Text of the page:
A Most Violent Year Review


Director: J.C. Chandor
Starring: Oscar Isaac, Jessica Chastain, David Oyelowo, Alessandro Nivola Elyes Gabel, Glenn Fleshler and Albert Brooks

There has been a severe lack of good gangster films in recent years, that was before J.C. Chandor’s A Most Violent Year hit our screens. His previous films Margin Call and All is Lost both proved that he is able to make thrilling cinema with the use of well-written dialogue, and his most recent effort is no different. A Most Violent Year is proof that J.C. Chandor is a true master of the craft.

Set in New York in 1981, which is one of the most crime ridden years in the city’s history, A Most Violent Year tells the story of ambitious immigrant Abel Morales (Oscar Isaac) who is having to fight to protect his business and his family from dangerous rivals. After he decides to expand his business, Abel, a man who is desperately trying to do things the correct way and stay the right side of the law, doesn’t only have to deal with D.A Lawrence’s (David Oyelowo) investigation into his company, but he also has to deal with unknown individuals targeting his petrol tankers. He is pulled into a world he doesn’t want to be involved in, and has to find out who is targeting his company, how to expand his business and protect his wife Anna (Jessica Chastain) and children.

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When it feels scary to jump, that is exactly when you jump, otherwise you end up staying in the same place your whole life, and that I can’t do.

Before his debut film Margin Call, Chandor spent 15 years directing adverts. Three films on he is now one of the most interesting directors working today. A Most Violent Year is tense, full of mystery and intrigue and beautiful to look at. Chandor’s script is superb. He is able to write dialogue that feels utterly believable whilst harking back to gangster classics such as The Godfather franchise and Goodfellas. 

The film is visually stunning. It was originally going to be set during the summer of 1981, yet due to time constraints and scheduling conflicts they had to film during the winter, which actually enhances the look and feel of the film. New York under the snow looks stunning and brings to mind the Cohen brother’s brilliant Fargo. The snow and the muted colour palette exude a cold feeling which suits the subject matter perfectly. If it had been set during the summer the film would have felt very different.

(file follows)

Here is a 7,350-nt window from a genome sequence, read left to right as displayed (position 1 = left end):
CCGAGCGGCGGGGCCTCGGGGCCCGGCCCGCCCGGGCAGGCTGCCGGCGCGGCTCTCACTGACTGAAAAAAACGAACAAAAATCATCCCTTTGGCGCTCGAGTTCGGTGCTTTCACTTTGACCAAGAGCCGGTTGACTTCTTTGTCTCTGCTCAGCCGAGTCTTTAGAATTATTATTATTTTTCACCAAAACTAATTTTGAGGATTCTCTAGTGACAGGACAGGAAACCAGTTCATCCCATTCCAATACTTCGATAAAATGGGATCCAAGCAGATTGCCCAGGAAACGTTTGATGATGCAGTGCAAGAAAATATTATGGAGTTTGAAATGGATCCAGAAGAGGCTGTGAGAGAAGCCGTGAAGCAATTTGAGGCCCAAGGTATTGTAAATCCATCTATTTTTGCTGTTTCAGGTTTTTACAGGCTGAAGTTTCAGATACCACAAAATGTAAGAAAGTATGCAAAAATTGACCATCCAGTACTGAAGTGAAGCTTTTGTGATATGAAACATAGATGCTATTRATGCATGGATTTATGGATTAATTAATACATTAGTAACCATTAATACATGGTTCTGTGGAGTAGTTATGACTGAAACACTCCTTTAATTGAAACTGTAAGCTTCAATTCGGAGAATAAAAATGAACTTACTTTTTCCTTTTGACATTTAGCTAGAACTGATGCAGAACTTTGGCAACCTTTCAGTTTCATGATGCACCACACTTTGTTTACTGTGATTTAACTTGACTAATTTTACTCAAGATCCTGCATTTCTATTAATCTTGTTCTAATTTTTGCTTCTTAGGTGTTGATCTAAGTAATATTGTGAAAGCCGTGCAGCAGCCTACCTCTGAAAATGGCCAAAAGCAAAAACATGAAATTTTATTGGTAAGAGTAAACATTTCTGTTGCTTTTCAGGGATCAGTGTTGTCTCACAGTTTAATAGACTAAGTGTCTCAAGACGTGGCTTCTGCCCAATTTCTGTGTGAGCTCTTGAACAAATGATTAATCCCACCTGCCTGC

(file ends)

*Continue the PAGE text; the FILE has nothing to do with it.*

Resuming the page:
Chandor’s direction and script offers an interesting contrast between fast paced action scenes, such as a thrilling scene when Abel tails one of his trucks which has just been hijacked, culminating in a tense chase on foot, and slower, more dialogue heavy scenes in which the actors perfectly bring Chandor’s words to life. Some of the interchanges between Oscar Isaac and Jessica Chastain make your heart pound just as fast as the more action oriented scenes.

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You should know that I have always taken the path that is most right.

The performances are phenomenal. Oscar Isaac is riding a wave right now, after Inside Llewyn Davis, The Two Faces of January and more recently Ex Machina, he is hot stuff right now, and deservedly so. He is brilliant in all of those films and his performance as Abel Morales will do nothing but bolster his reputation as one of the very best actors working today. With Star Wars: The Force Awakens just around the corner, he is all set to become one of the big stars of 2015.

The chemistry between Oscar Isaac and Jessica Chastain is palpable and wonderful to witness onscreen. You can tell that they have known one another since school, which makes their onscreen relationship feel more convincing. Chastain delivers a remarkable performance as the Anna. She perfectly portrays a woman who has been surrounded by danger her whole life, being the daughter of gangster. She is someone who knows how to take control and Chastain gives the character a menacing edge, she is definitely someone who shouldn’t be messed with.

They are both backed up by an outstanding supporting cast. David Oyelowo, Alessandro Nivola Elyes Gabel, Glenn Fleshler and Albert Brooks all make their presence felt, offering noteworthy performances in their respective roles.

Chandor has made a first-class gangster film, which brings to mind the very best films in the genre. There are obvious nods to The Godfather Part I and II, yet he’s also able to put his own, unique spin on things.

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